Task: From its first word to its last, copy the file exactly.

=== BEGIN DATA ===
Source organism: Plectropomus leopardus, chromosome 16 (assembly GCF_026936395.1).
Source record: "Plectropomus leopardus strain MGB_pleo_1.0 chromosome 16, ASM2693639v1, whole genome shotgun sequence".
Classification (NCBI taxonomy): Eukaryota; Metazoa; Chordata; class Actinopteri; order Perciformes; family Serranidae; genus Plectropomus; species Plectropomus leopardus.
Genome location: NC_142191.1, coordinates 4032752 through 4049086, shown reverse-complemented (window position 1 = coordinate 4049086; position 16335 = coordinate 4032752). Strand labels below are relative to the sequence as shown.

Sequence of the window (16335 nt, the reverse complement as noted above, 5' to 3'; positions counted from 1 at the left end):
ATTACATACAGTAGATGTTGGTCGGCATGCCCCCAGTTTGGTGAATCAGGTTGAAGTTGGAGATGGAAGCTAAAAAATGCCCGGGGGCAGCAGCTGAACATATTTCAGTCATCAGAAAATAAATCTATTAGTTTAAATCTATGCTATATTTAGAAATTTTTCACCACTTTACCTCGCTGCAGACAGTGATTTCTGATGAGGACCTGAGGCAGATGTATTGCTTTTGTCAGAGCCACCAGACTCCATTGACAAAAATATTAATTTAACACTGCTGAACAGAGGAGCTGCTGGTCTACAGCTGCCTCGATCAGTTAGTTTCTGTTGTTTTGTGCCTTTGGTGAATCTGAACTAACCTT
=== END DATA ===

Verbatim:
Source organism: Plectropomus leopardus, chromosome 16 (assembly GCF_026936395.1).
Source record: "Plectropomus leopardus strain MGB_pleo_1.0 chromosome 16, ASM2693639v1, whole genome shotgun sequence".
Classification (NCBI taxonomy): Eukaryota; Metazoa; Chordata; class Actinopteri; order Perciformes; family Serranidae; genus Plectropomus; species Plectropomus leopardus.
Genome location: NC_142191.1, coordinates 4032752 through 4049086, shown reverse-complemented (window position 1 = coordinate 4049086; position 16335 = coordinate 4032752). Strand labels below are relative to the sequence as shown.

Sequence of the window (16335 nt, the reverse complement as noted above, 5' to 3'; positions counted from 1 at the left end):
ATTACATACAGTAGATGTTGGTCGGCATGCCCCCAGTTTGGTGAATCAGGTTGAAGTTGGAGATGGAAGCTAAAAAATGCCCGGGGGCAGCAGCTGAACATATTTCAGTCATCAGAAAATAAATCTATTAGTTTAAATCTATGCTATATTTAGAAATTTTTCACCACTTTACCTCGCTGCAGACAGTGATTTCTGATGAGGACCTGAGGCAGATGTATTGCTTTTGTCAGAGCCACCAGACTCCATTGACAAAAATATTAATTTAACACTGCTGAACAGAGGAGCTGCTGGTCTACAGCTGCCTCGATCAGTTAGTTTCTGTTGTTTTGTGCCTTTGGTGAATCTGAACTAACCTT